It was an odd choice of meeting place for a walking tour, the Chet Atkins statue. Besides the fact that it stands just beyond the tourists’ beaten path — in the shadow of a high-rise office building, no less — the immortalized image of Atkins, who’s most often associated with late ‘50s and ‘60s recordings, seemed like a rather arbitrary starting point for telling the story of Music City, which began decades earlier. But hey, that’s where the website for Walkin’ Nashville said to meet.
The moment that tour guide Bill DeMain stepped forward and started holding court through a tiny P.A. slung over his shoulder, the whole thing began to make a whole lot more sense. “I think history is really messy,” he explained. “When we look at it from a distance, we have a tendency to tidy it up.” He also warned we were in for some bona fide music geekery. Though he’s fairly new to the Nashville tourism biz, he’s a longtime music journalist and singer-songwriter, with a polished, conversational and exceptionally knowledgeable way about him.
DeMain had us gathered around Atkins-the-statue to ponder the role of Atkins-the-producer in the untidy evolution of music-making in Nashville. The finessed, lushly-orchestrated Nashville Sound he helped pioneer in the studio caught a bit of flack in its day for being a departure from hardcore country. But without it, DeMain theorized, country music might have been permanently eclipsed by early rock ‘n’ roll and wound up frozen in time like big band music.
DeMain said when he interviewed the Country Music Hall of Famer years before, Atkins didn’t claim responsibility for changing the course of the genre or anything of the sort. To hear Atkins tell it, he’d simply responded to new realities in the cultural landscape by trying out new ideas.
Atkins was what DeMain called an “enlightened executive” — a music business mover and shaker who was also an accomplished musician — and hardly the only figure of that type to make an impact on Music City. That was exactly DeMain’s point: we were about to retrace a legacy shaped by instincts both forward-thinking and down-to-earth, both commercial and artistic.
Before strolling through downtown’s historic Arcade — an Italian-style, indoor mall, presently lined with lunch spots — DeMain pointed out the location of Civil Rights lunch counter sit-ins and the sidewalk where street musician Cortelia Clark recorded a Grammy-winning album.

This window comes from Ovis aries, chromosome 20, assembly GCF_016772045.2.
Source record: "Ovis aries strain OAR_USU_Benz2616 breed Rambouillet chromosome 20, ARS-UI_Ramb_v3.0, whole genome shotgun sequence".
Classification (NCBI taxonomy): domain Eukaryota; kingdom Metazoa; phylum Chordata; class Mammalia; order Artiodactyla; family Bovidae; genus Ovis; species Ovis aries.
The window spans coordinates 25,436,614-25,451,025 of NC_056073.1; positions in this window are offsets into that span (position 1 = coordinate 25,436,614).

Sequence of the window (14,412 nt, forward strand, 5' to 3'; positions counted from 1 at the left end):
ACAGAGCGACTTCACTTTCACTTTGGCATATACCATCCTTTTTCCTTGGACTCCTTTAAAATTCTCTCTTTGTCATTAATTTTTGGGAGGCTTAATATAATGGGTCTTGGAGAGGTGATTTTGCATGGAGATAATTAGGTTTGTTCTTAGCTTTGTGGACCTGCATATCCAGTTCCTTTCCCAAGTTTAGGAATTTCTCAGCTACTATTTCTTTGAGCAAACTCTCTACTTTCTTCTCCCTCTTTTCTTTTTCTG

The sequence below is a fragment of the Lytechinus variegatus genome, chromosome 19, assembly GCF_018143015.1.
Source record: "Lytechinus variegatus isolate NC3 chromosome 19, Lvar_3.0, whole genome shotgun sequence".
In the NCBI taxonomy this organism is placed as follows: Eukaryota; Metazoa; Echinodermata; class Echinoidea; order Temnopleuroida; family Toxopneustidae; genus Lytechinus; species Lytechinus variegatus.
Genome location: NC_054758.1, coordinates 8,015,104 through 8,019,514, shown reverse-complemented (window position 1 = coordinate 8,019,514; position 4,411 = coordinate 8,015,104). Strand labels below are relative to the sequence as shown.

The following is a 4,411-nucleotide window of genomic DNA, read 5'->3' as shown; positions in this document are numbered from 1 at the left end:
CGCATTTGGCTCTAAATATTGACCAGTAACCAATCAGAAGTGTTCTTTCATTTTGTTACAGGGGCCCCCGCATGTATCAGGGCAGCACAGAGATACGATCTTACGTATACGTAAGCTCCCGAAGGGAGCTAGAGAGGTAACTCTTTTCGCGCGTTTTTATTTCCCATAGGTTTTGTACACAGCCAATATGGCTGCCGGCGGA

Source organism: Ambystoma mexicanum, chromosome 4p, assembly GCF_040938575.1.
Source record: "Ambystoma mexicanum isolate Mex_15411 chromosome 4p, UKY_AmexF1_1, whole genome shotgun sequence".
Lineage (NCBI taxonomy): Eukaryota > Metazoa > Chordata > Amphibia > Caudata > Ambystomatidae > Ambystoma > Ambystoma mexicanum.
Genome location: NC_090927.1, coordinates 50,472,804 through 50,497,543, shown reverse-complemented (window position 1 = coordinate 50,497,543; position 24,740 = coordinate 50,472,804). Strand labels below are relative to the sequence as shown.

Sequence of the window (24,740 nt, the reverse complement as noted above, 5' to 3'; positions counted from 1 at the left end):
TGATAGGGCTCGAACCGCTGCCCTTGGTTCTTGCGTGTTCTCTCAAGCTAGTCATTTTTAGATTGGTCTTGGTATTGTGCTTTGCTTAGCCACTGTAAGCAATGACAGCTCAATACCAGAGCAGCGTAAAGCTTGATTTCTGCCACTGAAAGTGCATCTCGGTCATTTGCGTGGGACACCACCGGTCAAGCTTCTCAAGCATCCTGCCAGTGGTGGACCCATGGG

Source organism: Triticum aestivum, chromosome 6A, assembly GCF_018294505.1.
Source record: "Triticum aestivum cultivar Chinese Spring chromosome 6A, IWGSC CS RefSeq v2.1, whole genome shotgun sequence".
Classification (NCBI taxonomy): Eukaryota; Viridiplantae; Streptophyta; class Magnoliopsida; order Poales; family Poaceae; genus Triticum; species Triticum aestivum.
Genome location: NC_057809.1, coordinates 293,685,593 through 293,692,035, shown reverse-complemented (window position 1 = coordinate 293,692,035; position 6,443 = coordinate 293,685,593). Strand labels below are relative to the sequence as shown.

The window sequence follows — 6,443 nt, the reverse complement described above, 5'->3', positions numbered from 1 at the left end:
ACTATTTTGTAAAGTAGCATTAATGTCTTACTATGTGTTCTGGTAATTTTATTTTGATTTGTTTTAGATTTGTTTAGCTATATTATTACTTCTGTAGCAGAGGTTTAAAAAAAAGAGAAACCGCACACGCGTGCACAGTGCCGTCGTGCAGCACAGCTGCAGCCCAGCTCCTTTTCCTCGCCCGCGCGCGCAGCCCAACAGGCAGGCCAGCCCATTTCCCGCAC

At one end of Printer’s Alley, DeMain paused to give us a peak inside Skull’s Rainbow Room, a joint supposedly haunted by its slain owner and definitely under renovation. The bar once played host to performances by Andy Griffith, Roger Miller and a slew of other folks who were hungry for an audience on their way to stardom. DeMain also noted that Jimi Hendrix played his first professional gigs on this same strip and Carrie Underwood shot a music video there.
A couple of streets over, DeMain recounted the full-circle history of the Ryman Auditorium, from its church origins through its use as a venue for popular entertainers of all kinds — including Harry Houdini and Charlie Chaplin — its tenure as the Grand Ole Opry House and its return to glory as an all-genre music venue, after tradition-valuing musicians Emmylou Harris and John Hartford campaigned to keep the building from being razed.
Posters all over the place advertised the bluegrass duo Dailey & Vincent’s Ryman appearance that night, so DeMain took the time to talk about how the template for the hot string band music we now know as bluegrass was established more than half a century ago on that very stage. Across the alley, Tootsies Orchid Lounge presented another example of how Nashville institutions get packaged and preserved.
After bringing the group into the famous establishment, DeMain described how an entire generation of songwriting misfits — Kris Kristofferson and Willie Nelson among them — congregated in the only bar in town painted a shade of purple. They occasionally even came up with a song idea or found a singer for one of their new tunes. In fact, Tootsies is where Patsy Cline’s husband first heard Nelson’s 45 of “Crazy” on the jukebox.
The bar’s interior still has some old headshots and signatures on the walls, but the place is twice as big now, with a rooftop bar, and the line of Tootsies merch is much-expanded, too.
Throughout the tour, DeMain drew on his own journalistic research along with the sort of nuanced knowledge you can really only absorb by sticking around long enough to collect the stories, see successive waves of change and develop a sense of how to interpret it all. He interspersed his rich retelling of history with commentary on current debates over Nashville’s development: whether or not somebody should get to put a boutique hotel in Printer’s Alley and what it would mean to preserve RCA Studio A as a working studio.
And we came away with so much more than static snapshots of Music City landmarks, though there were photo ops aplenty.